Such survey must be periodically applied. The results need to be forwarded to the team, and any improvements made need to be acknowledged by them. As the opportunities are corrected, the manager is able to create and strengthen the company culture, developing initiatives with a focus on talent attraction and retention.
5. Poorly-defined processes
The absence of a Job Description as well as the HR department’s inability to manage the positions overload employees and decrease the group’s productivity. The lack of an organization chart and of task delegation shows a lack of preparation to manage a team.
When an external recruitment vacancy opens, the company needs to have an attractive job offer to capture the best talents for the job. Without a job description, there is a huge possibility of attracting professionals that do not fit the profile.
Many people are discouraged at their very first day at work when they realize they were hired to do something, but they will actually take on completely different responsibilities.
Finally, poorly-defined processes affect all the other retention actions. A career plan cannot be structured if the manager himself does not know the attributions of the position sought by the employee, making it impossible to reach the goal.
In order to solve such failure, the managers in charge of human resources should partner with sector leaders to define the responsibilities of each position. Seeking information in both the competition and the market also contributes to this structuring.
6. Poor communication
How does the leader communicate with the people he leads? Is there a tool to share relevant information with the group? A lack of empathy and clarity from the manager when communicating with an employee affects the results of the team.
It is quite common to find managers complaining of the low productivity of an employee, that so and so employee does everything wrong, and that he is overloaded due to having unprepared professionals at his service.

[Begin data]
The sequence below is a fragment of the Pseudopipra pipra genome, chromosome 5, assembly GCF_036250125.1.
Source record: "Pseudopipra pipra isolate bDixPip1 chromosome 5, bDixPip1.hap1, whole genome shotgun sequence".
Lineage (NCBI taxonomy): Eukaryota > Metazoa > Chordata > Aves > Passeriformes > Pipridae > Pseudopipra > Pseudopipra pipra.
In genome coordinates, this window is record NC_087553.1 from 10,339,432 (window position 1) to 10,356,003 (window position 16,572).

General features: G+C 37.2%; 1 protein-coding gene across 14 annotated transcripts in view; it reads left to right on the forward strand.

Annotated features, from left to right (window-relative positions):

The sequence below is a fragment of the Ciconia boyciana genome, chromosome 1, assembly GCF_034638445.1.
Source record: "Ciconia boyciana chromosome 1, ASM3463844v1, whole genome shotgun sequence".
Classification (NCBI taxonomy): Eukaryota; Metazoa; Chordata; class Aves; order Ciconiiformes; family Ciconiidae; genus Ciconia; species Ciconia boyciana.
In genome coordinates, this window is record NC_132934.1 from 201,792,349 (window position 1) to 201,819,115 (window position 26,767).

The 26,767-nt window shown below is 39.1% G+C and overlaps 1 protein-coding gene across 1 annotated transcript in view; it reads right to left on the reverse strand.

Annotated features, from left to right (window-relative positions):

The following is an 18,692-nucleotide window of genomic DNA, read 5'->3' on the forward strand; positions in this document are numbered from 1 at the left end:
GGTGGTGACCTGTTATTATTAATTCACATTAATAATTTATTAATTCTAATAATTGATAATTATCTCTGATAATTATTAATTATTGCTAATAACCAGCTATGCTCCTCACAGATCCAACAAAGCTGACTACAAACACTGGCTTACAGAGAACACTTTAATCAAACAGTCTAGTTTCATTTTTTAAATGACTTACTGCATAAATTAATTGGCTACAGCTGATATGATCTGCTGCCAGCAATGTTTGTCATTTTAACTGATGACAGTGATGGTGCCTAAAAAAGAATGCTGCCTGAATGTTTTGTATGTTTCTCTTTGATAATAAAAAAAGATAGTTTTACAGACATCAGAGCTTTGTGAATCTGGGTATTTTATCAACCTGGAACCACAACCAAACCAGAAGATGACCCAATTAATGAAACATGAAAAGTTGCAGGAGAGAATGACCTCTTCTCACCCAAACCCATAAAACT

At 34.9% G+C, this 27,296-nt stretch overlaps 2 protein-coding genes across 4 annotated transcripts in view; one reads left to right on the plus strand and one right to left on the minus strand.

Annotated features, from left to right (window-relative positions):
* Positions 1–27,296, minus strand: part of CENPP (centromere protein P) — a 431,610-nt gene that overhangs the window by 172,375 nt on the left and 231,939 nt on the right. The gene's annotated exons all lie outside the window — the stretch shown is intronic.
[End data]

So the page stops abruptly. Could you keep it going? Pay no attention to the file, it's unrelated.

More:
What is actually happening is that each employee absorbs information differently, and therefore, communication must vary according to their different profiles. Another big mistake is to delegate tasks for those who are not trained for the job.
Additionally, not using tools to report important issues, such as changes in procedures, growth opportunities, period results, promotions and other messages, creates speculations and conflicts that could have been prevented.
Therefore, do not hesitate in using emails, cell phones, meetings, corporate newsletters, notice boards or any other communication vehicle to disclose anything that may be relevant for the employees. Transparency is highly valued. Invest in it!
7. Inconsistent training programme
The lack of criteria when developing employee training programmes shows the team is outworn and has no proper guidance. What happens is that leaders define training in order to motivate, without actually understanding the real need.
Understanding the indicators, identifying the group’s difficulties, defining a gap between courses, following up after the training and establishing goals for the employees cannot be overseen.
Employees need training to improve their performance and also to ease their daily routines. Employees do not feel motivated when training topics are not relevant for their personal or professional lives.
Have you been able to identify any of these errors on your company’s talent attraction and retention strategies? Do you want to learn more about how to make your corporate culture more attractive and satisfying? Click here and learn more about HR management.